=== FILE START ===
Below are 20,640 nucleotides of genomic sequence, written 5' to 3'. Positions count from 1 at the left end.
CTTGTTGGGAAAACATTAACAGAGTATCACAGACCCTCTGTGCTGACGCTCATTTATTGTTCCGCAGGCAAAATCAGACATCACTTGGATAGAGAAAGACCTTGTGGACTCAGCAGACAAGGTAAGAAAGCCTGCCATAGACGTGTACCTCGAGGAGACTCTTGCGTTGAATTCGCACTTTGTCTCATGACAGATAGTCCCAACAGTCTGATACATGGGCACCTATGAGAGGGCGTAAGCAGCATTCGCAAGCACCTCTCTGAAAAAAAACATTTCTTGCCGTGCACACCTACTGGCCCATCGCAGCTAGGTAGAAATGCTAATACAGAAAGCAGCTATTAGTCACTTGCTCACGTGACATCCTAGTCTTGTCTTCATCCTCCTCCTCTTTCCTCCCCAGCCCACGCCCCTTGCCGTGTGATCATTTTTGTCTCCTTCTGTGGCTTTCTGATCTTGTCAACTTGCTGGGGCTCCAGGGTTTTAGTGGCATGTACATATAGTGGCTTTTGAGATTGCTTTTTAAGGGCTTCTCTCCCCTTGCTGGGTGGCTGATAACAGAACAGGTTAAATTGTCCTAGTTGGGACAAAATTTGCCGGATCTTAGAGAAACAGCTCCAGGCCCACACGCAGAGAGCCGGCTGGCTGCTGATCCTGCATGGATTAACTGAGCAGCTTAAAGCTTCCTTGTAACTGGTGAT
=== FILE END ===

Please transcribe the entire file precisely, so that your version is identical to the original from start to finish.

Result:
Below are 20,640 nucleotides of genomic sequence, written 5' to 3'. Positions count from 1 at the left end.
CTTGTTGGGAAAACATTAACAGAGTATCACAGACCCTCTGTGCTGACGCTCATTTATTGTTCCGCAGGCAAAATCAGACATCACTTGGATAGAGAAAGACCTTGTGGACTCAGCAGACAAGGTAAGAAAGCCTGCCATAGACGTGTACCTCGAGGAGACTCTTGCGTTGAATTCGCACTTTGTCTCATGACAGATAGTCCCAACAGTCTGATACATGGGCACCTATGAGAGGGCGTAAGCAGCATTCGCAAGCACCTCTCTGAAAAAAAACATTTCTTGCCGTGCACACCTACTGGCCCATCGCAGCTAGGTAGAAATGCTAATACAGAAAGCAGCTATTAGTCACTTGCTCACGTGACATCCTAGTCTTGTCTTCATCCTCCTCCTCTTTCCTCCCCAGCCCACGCCCCTTGCCGTGTGATCATTTTTGTCTCCTTCTGTGGCTTTCTGATCTTGTCAACTTGCTGGGGCTCCAGGGTTTTAGTGGCATGTACATATAGTGGCTTTTGAGATTGCTTTTTAAGGGCTTCTCTCCCCTTGCTGGGTGGCTGATAACAGAACAGGTTAAATTGTCCTAGTTGGGACAAAATTTGCCGGATCTTAGAGAAACAGCTCCAGGCCCACACGCAGAGAGCCGGCTGGCTGCTGATCCTGCATGGATTAACTGAGCAGCTTAAAGCTTCCTTGTAACTGGTGAT